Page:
Hillary wasn’t pleased, either. “I’m not very happy about the future of Everest,” he said in an interview in 2003. “Yesterday there were 1,000 people there and some 500 tents. There was a booze place for drinks. Sitting around in a big base camp and knocking back cans of beer – I do not particularly view that as mountaineering.”
Plus, there’s all the garbage. Decades of oxygen tanks, food packaging, gear and yes, even feces now litter the face of what is considered locally as a holy place. There have been more recent attempts to turn back from this – to clean up some of the debris – and for many of the world’s best climbers, Everest remains a temple where few, usually the worthy, are rewarded in its rarefied air.
The mountain is called Chomolungma in Tibet and Sagarmāthā in Nepal. For a short period in the mid-1800s, it was called simply Peak XV by British surveyor Andrew Waugh. He eventually renamed it Mount Everest, after George Everest, his predecessor as Surveyor General of India. Everest himself never took to the name, finding it somewhat disrespectful – or at least problematic – because he said native Indians could neither say nor write it. Regardless of what you call it, the peak is 29,035 feet above sea level. And thanks to plate tectonics, it gets about four millimeters higher every year.
Hillary and Norgay got into our language too when they climbed that mountain. If not in their names, then by their triumph, they climbed into our vernacular. To state how great an achievement something is, or to describe a mammoth size, we might refer to something as “The Mount Everest” of whatever. Even the catalogue for outdoor equipment retailer REI, somewhat apropos of the anniversary, advertised a sale in May as “The Everest of All Sales.” Like it or not, it is partly a measure of their success.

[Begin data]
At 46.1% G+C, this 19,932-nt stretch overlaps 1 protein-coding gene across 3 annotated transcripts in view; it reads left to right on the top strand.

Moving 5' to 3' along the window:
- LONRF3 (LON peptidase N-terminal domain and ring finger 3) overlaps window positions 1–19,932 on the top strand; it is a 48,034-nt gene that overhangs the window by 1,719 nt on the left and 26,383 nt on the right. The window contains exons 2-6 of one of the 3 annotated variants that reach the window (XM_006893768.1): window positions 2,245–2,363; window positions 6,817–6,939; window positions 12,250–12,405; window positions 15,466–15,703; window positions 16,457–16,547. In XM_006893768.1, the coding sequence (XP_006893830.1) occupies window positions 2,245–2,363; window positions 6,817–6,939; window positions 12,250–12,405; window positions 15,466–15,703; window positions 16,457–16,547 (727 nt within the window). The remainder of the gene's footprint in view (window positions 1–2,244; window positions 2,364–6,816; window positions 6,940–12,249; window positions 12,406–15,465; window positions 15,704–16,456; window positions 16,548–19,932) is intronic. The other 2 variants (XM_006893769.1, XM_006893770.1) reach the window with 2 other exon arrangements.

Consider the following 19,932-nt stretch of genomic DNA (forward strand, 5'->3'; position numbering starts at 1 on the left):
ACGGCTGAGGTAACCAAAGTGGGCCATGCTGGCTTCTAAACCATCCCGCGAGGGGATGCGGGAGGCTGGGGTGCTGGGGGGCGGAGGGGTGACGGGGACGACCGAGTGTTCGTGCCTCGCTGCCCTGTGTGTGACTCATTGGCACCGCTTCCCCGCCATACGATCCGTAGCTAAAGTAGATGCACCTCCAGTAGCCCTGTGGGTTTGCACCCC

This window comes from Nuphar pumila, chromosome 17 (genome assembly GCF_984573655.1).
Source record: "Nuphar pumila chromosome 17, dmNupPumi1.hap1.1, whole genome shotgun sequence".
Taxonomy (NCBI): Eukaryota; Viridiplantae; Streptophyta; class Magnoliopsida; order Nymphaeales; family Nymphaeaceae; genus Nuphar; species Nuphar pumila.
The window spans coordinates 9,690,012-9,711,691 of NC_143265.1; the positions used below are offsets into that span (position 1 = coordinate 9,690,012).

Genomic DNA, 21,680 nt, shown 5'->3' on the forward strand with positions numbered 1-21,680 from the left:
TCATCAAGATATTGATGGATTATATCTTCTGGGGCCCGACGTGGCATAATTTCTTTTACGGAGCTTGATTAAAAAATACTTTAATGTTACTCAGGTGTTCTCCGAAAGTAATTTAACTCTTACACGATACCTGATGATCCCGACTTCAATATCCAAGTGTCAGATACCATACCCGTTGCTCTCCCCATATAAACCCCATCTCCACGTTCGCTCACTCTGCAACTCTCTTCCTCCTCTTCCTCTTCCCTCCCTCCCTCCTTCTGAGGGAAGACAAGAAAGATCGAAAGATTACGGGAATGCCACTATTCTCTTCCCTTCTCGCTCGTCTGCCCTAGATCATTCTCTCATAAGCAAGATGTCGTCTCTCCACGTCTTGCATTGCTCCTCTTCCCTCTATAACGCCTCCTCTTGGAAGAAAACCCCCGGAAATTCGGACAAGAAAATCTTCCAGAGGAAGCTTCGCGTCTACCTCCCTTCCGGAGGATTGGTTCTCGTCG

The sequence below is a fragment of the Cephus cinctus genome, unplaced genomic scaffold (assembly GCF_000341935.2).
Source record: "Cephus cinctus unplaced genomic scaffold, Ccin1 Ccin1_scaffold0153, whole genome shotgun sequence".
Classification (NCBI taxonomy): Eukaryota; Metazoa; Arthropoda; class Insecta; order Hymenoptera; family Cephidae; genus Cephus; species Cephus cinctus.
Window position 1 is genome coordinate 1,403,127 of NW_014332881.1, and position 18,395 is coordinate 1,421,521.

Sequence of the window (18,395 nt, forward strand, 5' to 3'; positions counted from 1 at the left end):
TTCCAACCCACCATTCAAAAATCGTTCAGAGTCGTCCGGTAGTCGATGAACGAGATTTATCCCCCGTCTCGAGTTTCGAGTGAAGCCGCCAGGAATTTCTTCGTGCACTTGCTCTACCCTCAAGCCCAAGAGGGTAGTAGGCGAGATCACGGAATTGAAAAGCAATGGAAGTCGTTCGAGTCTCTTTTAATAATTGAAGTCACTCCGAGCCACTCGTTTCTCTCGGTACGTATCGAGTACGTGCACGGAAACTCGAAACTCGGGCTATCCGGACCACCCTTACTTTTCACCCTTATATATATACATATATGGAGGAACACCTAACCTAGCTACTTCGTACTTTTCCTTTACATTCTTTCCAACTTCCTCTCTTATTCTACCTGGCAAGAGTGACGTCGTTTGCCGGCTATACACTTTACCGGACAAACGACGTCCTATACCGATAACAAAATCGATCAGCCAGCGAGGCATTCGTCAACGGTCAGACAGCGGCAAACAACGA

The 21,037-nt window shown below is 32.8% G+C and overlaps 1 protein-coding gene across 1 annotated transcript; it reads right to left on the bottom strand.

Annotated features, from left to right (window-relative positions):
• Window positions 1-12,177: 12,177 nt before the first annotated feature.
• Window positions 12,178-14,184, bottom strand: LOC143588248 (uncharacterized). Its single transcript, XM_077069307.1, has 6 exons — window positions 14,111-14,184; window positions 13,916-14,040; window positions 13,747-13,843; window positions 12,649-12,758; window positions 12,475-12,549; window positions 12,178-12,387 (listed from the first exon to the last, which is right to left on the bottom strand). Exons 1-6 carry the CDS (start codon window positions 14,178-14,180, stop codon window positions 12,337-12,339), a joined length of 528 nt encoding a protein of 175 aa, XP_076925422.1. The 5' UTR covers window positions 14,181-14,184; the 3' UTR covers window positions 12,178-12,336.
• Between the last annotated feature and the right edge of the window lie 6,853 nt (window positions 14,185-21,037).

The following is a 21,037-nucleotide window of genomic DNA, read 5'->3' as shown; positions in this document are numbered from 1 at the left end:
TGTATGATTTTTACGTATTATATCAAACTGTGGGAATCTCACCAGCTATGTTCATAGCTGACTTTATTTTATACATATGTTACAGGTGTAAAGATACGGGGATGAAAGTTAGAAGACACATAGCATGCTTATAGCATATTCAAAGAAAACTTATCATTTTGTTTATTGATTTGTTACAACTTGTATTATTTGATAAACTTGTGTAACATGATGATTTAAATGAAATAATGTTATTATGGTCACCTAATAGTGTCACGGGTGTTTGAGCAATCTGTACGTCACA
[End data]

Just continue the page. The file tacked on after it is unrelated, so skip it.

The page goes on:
Each man paid their own price for reaching the peak. Tenzing Norgay became the biggest celebrity in, as well as political pawn between, India and Nepal in the 1950s and was forced into claiming he reached the summit ahead of Hillary. It was a level of celebrity he was entirely uncomfortable with and the statement, though he later recanted, strained his friendship with Hillary for years. He became the first director of field training for the Himalayan Mountaineering Institute in Darjeeling, India and eventually founded his own trekking company.
Hillary never reached the peak again. Climbing nearby Makalu the following year, he broke three ribs and suffered what would be the first of many bouts of hypoxia or acute altitude sickness. Though he dedicated much of the rest of his life to helping the Sherpa people through his Himalayan Trust, building schools and hospitals, being at higher altitudes often made him quite ill. However, he never stopped exploring places like the Everest regions, Nepal, the Ganges River or even Antarctica.
The lasting legacy of the two men and their fantastic achievement didn’t stop with their obituaries (Norgay died in 1986 and Hillary in 2008). It remains alive in the idea of inspiration itself.
“People want to be inspired,” says Greg Long of the Everest feat’s continued meaning. Long is considered perhaps the world’s top big wave surfer and a fellow adventurer. “They not only want to be inspired, they need to be inspired. It’s those [like Norgay and Hillary] who do the seemingly impossible that allow everyone to look in their own lives and achieve.
“We’ve all been born with simple gifts. No one’s achievement is greater than someone else’s. In our own respective lives, the challenge might be no greater than walking to the top of that hill. It’s all about the attempt and finding that in our own lives.”